Siren Songs from the Heart of Austin does new and vibrant things with narrative and voice. Magical realism adds its rainbow colors to the twenty-two first-person pieces that interweave to tell the story of a group of people living in Austin, Texas at the turn of the millennium. The six main narrative threads overlap and entwine around the idea of love in its myriad forms. Aqua Vitae Café, deep in the funky heart of South Austin, is the central connectionalthough the settings range from Austin to New Mexico to Guatemala and Honduras. And through it all, the Prophet Mudcat signs his siren songs, trying to usher in the Age of Aquarius by returning humankind to the water . . .

Read this wonderful book and you will understand better the practice of love. There's the Prophet Mudcat singing his lightning bolt revelations in Barton Springs Pool, a Mexican grandmother being pursued by a man who loves her while she deals with a grandson who may be a murderer, a single mother struggling to pay the bills and give care to her autistic son, and a young professor on lousy adjunct pay trying to hold his family together in highly inflated Austin by moonlighting at the Aqua Vita Café. That's just a sample of the polyglot weaving in and through this inventive and delightful story cyclea siren song from the heart of Andrew Geyer to the reader. Geyer cares for these characters and shows us that even though they may appear Austin weird, they're just ordinary people who provide, amid their daily struggles, the miracles of ordinary love. Chuck Taylor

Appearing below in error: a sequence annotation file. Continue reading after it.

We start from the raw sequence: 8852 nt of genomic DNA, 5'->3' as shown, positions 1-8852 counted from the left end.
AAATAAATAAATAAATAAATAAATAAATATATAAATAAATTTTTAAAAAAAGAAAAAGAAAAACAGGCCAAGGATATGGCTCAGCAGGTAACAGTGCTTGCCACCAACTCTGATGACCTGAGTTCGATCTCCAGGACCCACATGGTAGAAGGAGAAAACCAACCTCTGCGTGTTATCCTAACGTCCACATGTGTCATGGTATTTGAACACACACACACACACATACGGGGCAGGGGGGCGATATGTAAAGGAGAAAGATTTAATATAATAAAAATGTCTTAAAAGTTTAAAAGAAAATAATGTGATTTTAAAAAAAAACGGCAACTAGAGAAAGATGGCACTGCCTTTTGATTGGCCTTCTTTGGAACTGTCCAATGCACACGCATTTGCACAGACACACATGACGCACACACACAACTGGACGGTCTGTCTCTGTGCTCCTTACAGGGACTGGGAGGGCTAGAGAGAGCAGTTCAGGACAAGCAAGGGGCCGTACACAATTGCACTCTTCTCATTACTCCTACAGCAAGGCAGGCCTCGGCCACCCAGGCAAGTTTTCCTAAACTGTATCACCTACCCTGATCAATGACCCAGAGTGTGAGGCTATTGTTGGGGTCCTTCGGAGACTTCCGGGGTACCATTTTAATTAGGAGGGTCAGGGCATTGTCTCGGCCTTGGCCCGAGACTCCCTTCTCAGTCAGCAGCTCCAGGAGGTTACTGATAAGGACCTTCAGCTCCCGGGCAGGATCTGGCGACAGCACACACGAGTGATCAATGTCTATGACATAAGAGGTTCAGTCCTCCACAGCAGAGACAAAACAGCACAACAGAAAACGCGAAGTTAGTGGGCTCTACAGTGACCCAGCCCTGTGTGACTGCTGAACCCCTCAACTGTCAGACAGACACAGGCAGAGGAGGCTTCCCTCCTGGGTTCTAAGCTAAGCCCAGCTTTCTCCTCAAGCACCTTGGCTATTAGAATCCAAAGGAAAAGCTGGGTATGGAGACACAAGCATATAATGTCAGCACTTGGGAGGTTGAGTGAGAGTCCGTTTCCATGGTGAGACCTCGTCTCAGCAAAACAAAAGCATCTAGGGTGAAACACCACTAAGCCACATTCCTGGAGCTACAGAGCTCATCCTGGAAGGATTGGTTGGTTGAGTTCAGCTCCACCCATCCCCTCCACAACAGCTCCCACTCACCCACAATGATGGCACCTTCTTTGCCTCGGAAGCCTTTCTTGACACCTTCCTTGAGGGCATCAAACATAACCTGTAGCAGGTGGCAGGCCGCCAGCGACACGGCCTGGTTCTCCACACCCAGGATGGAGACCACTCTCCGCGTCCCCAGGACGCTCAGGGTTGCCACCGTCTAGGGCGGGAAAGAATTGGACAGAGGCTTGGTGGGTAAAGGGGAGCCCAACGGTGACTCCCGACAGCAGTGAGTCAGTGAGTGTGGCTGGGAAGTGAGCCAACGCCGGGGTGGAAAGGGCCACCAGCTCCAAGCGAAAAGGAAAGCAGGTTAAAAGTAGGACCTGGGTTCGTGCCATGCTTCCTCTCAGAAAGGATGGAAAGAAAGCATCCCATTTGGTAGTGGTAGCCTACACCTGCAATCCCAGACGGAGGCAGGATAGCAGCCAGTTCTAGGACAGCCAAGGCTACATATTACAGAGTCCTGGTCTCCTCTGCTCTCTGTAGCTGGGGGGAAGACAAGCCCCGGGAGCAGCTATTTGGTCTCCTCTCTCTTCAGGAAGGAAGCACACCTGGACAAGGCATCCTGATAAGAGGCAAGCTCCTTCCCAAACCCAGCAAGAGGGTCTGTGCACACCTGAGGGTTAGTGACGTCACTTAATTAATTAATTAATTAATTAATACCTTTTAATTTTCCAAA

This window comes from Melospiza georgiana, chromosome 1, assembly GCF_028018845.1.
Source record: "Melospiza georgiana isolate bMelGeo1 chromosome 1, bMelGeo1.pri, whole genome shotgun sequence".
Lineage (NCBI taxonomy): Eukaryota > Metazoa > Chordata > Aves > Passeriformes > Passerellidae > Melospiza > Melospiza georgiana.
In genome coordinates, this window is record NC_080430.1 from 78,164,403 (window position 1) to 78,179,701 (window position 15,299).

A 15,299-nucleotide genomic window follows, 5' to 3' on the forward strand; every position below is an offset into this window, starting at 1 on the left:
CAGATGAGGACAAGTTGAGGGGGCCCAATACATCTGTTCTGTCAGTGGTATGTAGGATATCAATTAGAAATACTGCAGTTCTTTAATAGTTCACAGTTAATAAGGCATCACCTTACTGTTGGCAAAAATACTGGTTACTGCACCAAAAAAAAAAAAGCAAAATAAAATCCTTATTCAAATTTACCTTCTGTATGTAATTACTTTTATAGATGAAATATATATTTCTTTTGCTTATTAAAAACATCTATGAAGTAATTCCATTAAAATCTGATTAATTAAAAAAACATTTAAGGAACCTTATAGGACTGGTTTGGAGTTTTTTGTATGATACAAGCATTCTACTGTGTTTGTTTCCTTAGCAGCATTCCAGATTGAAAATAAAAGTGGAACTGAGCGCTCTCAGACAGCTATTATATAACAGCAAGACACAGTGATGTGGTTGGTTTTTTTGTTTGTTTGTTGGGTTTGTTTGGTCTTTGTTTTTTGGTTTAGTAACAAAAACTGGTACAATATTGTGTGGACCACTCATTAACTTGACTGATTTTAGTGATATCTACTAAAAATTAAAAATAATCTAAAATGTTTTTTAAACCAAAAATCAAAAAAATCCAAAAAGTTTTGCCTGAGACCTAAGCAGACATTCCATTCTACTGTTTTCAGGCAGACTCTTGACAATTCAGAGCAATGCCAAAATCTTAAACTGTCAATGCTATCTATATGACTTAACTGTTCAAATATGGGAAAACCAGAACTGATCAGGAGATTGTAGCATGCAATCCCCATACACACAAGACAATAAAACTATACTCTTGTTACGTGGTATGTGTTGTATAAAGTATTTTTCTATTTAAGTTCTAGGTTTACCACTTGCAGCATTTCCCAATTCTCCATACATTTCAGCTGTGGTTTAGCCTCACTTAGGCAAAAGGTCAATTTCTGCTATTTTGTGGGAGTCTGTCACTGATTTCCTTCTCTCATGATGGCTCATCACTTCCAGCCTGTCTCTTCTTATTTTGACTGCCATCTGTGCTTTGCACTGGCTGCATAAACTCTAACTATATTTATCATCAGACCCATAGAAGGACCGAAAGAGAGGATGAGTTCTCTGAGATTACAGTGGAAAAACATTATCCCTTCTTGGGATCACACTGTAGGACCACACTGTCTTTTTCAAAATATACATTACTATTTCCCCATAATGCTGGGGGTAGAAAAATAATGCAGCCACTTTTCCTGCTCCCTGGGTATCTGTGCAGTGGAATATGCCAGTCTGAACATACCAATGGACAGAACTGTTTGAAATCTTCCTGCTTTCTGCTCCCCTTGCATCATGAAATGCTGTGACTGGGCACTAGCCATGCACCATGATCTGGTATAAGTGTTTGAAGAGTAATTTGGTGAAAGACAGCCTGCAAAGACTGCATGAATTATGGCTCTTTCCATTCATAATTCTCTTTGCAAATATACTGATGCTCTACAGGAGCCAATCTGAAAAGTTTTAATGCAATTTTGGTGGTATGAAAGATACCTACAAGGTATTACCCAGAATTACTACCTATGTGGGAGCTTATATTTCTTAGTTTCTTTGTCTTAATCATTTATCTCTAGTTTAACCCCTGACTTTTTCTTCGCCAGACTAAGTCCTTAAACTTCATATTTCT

Siren Songs from the Heart of Austin

Published by Ink Brush Press in 2010, Andrew Geyer's second story cycle was named runner up for the Starcherone Fiction Prize. One of the stories in the collection was also nominated for the Pushcart Prize.

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